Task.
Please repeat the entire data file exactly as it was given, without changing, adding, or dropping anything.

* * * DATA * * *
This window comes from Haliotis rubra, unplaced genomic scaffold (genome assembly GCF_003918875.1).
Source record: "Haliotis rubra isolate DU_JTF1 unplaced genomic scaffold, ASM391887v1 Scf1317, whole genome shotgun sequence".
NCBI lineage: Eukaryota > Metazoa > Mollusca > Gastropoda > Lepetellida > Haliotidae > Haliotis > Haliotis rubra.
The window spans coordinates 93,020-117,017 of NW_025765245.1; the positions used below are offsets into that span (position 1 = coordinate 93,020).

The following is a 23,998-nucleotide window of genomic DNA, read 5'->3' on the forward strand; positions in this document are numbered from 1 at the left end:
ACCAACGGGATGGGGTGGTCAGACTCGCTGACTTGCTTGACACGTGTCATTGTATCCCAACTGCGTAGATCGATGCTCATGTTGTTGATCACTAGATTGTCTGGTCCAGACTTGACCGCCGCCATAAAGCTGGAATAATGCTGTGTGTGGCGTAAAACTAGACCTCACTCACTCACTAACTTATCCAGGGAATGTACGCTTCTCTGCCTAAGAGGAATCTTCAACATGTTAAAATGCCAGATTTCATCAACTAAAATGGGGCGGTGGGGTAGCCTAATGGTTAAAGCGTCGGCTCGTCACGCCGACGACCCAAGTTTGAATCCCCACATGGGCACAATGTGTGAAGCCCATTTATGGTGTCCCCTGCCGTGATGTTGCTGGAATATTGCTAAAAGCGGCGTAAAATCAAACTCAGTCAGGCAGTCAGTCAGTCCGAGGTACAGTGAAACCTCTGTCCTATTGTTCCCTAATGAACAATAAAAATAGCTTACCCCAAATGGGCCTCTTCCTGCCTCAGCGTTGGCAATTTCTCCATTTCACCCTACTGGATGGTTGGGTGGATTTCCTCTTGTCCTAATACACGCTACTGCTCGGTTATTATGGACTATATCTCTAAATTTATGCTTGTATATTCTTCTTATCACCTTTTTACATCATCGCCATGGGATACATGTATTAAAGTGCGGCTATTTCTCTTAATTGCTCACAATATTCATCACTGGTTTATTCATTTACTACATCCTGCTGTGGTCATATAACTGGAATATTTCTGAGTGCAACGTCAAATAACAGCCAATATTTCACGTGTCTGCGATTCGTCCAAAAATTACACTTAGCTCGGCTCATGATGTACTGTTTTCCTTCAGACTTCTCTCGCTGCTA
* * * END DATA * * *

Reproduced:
This window comes from Haliotis rubra, unplaced genomic scaffold (genome assembly GCF_003918875.1).
Source record: "Haliotis rubra isolate DU_JTF1 unplaced genomic scaffold, ASM391887v1 Scf1317, whole genome shotgun sequence".
NCBI lineage: Eukaryota > Metazoa > Mollusca > Gastropoda > Lepetellida > Haliotidae > Haliotis > Haliotis rubra.
The window spans coordinates 93,020-117,017 of NW_025765245.1; the positions used below are offsets into that span (position 1 = coordinate 93,020).

The following is a 23,998-nucleotide window of genomic DNA, read 5'->3' on the forward strand; positions in this document are numbered from 1 at the left end:
ACCAACGGGATGGGGTGGTCAGACTCGCTGACTTGCTTGACACGTGTCATTGTATCCCAACTGCGTAGATCGATGCTCATGTTGTTGATCACTAGATTGTCTGGTCCAGACTTGACCGCCGCCATAAAGCTGGAATAATGCTGTGTGTGGCGTAAAACTAGACCTCACTCACTCACTAACTTATCCAGGGAATGTACGCTTCTCTGCCTAAGAGGAATCTTCAACATGTTAAAATGCCAGATTTCATCAACTAAAATGGGGCGGTGGGGTAGCCTAATGGTTAAAGCGTCGGCTCGTCACGCCGACGACCCAAGTTTGAATCCCCACATGGGCACAATGTGTGAAGCCCATTTATGGTGTCCCCTGCCGTGATGTTGCTGGAATATTGCTAAAAGCGGCGTAAAATCAAACTCAGTCAGGCAGTCAGTCAGTCCGAGGTACAGTGAAACCTCTGTCCTATTGTTCCCTAATGAACAATAAAAATAGCTTACCCCAAATGGGCCTCTTCCTGCCTCAGCGTTGGCAATTTCTCCATTTCACCCTACTGGATGGTTGGGTGGATTTCCTCTTGTCCTAATACACGCTACTGCTCGGTTATTATGGACTATATCTCTAAATTTATGCTTGTATATTCTTCTTATCACCTTTTTACATCATCGCCATGGGATACATGTATTAAAGTGCGGCTATTTCTCTTAATTGCTCACAATATTCATCACTGGTTTATTCATTTACTACATCCTGCTGTGGTCATATAACTGGAATATTTCTGAGTGCAACGTCAAATAACAGCCAATATTTCACGTGTCTGCGATTCGTCCAAAAATTACACTTAGCTCGGCTCATGATGTACTGTTTTCCTTCAGACTTCTCTCGCTGCTA